Travels without Charley

A journalist sets out to retrace John Steinbeck's 1960 trek across America

John Steinbeck has a 50-year head start on me, so I don't ever expect to catch up with him or his ghost.

But on Thursday I begin my great and mad adventure -- retracing the 10,000-mile road trip around the United States that Steinbeck took in the fall of 1960 and turned into his best-seller "Travels With Charley."

Perhaps you've forgotten the details of Steinbeck's iconic American road book. A mix of observations, musings and gently cranky criticism of a country and people he loved but had lost touch with, it stars the world-famous author of "The Grapes of Wrath," his lovable poodle companion Charley and "Rocinante," a 1960 GMC pickup truck/camper shell combo Steinbeck named after Don Quixote's horse.

'Travels Without Charley: Then and Now'

Steinbeck's journey began on Sept. 23, 1960, when he and Charley left his home in Sag Harbor, N.Y., took three ferries to Connecticut, drove to the top of Maine and then turned west.

Deliberately dodging big cities and major highways, the former California ranch hand, future Nobel Prize-winner and author of "Of Mice and Men" crossed the top of the country from Vermont to Chicago to Fargo, N.D., to Seattle.

Then he hugged the Pacific coast through redwood country to San Francisco and his native Monterey Peninsula (aka "Steinbeck Country"). Before sprinting home to New York in early December, he stopped in Texas for Thanksgiving and in New Orleans to observe an ugly racial scene at a recently integrated public school.

Steinbeck spent nearly 11 weeks on the road. As the Pirates and Yankees slugged it out in the World Series and Kennedy and Nixon debated on TV to see who was tough enough to be the next boss of the Free World, he and Charley saw 34 states -- some only through their windshield at 50 mph.

With virtually no notes to work from, Steinbeck spent almost a year writing "Charley." Published by Viking Press in July 1962, it became an instant best-seller and got generally favorable reviews. It still sells well and has become a fixture on high school reading lists and in our culture.

My trip and Steinbeck's will be similar only in geography and season of the year. I won't have a dog with me to talk to or provide comic relief -- I checked the rescue homes but couldn't find one that could read maps or drive and post to Twitter at the same time.

I plan to follow Steinbeck's trail as faithfully as possible, but I'll do it faster, cheaper and less comfortably.

I figure to drive my 10,000 miles in six weeks or less, mainly because, unlike Steinbeck, I won't be able to spend almost five weeks rest-stopping at expensive big-city hotels or celebrating Thanksgiving at a fancy ranch in Texas.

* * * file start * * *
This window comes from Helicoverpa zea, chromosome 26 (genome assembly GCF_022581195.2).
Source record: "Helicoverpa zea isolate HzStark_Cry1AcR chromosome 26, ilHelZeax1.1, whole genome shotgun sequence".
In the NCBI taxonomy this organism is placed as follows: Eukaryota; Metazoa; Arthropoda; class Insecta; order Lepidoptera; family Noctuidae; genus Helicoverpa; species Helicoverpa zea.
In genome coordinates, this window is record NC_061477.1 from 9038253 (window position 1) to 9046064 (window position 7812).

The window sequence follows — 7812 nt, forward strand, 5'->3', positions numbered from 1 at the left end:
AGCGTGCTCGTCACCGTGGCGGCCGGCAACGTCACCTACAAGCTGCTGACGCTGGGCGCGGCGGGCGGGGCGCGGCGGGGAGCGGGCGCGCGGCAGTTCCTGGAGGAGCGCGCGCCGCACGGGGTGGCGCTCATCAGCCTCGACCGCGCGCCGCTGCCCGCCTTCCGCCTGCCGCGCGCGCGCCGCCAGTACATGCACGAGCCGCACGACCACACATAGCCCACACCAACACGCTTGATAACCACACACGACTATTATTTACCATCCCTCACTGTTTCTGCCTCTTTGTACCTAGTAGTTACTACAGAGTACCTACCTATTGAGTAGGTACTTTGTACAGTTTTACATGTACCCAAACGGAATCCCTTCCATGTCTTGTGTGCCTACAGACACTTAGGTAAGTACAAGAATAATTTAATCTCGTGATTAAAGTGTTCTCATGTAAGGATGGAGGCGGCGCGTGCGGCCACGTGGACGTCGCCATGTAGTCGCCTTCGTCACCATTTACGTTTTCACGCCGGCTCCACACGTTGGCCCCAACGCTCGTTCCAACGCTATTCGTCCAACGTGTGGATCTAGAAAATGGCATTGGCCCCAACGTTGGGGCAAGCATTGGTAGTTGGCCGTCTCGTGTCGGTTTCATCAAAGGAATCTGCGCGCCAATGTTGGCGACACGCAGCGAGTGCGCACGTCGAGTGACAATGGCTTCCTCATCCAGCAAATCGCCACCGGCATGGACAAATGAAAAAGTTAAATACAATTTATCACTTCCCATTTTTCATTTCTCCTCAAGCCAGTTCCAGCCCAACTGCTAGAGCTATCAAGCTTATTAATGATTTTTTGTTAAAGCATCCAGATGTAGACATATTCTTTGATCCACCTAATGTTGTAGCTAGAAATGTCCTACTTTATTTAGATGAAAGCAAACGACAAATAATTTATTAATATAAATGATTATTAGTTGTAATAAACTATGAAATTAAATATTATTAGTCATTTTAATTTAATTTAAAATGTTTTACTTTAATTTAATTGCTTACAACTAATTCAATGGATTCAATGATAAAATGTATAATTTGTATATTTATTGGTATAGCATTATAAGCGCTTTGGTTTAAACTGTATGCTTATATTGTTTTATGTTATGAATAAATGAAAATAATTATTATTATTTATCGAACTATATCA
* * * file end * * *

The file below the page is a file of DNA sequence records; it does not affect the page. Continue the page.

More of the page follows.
Steinbeck camped out under the stars a bunch of times. I won't. He drove a clunky uncomfortable truck with a Spartan camper shell on its back. I'll stay at pre-1960 motels when I can and drive a 2010 Rav4 I can sleep in when I must. When Steinbeck was on the road he had only an AM radio and pay phones to keep him tethered to the world. I'll have enough communication gear for a trip to the moon.

The book "Travels With Charley" will be my map/guide/timeline to the places Steinbeck went and the things he mused, complained or fretted about. Unfortunately, "Charley" is not a travelogue and wasn't meant to be. It's often vague and confusing about where Steinbeck actually was on any given date, and Steinbeck, who died in 1968, left no notes, no journal, no expense records.

To accurately chart his real journey around America, I've had to become part history-detective, part cartographer, part travel writer, part library researcher, part Steinbeck expert. But don't ask me about Steinbeck's alleged weakness for practicing "sentimentalism" in his writing, whatever that is. Ask me what motel he stayed in on Oct. 12, 1960, or where he slept in Seattle.

So that's my mad plan.

No one needs to tell me I'm about to start on an interesting and amazing all-American adventure. Whenever I tell anyone my plan -- especially aging boomers chained to their desks and mortgages -- their faces light up with envy until reality slaps them to their senses. As Steinbeck knew, the idea of hitting the highway to somewhere/anywhere else but where we are is embedded in our national DNA.

My initial innocent idea to follow Steinbeck's tire tracks 50 years later as a professional drive-by journalist has become my destiny, my obsession. There's no turning around. I was mentally and financially all-in months ago. I know I'll get my kicks. But I am also committing a serious act of entrepreneurial journalism. I hope to use my "Charley" as the frame for a book that compares simple, poor, square 1960 America with 2010 America.

Obviously, I don't know what twists and turns I'll find on the road or how my trip will unfold or end. I do know I'll be doing a lot of driving, a lot of interviewing, a lot of observing and a lot of opining until at least Election Day.

As Steinbeck would know because he said it first, my trip really started months ago, and I'm not taking it. It's taking me. It's already been a lot of work and fun and I haven't driven a mile yet. So far I haven't heard anything from the Department of Homeland Security that my trip would be a threat to national security. So starting Thursday, I'll hit the Old Steinbeck Highway and see what happens.

Bill Steigerwald, a Post-Gazette feature writer in the 1990s and a Tribune-Review columnist from 2000-09, quit daily journalism in 2009. You can reach him at . First Published September 19, 2010 4:00 AM


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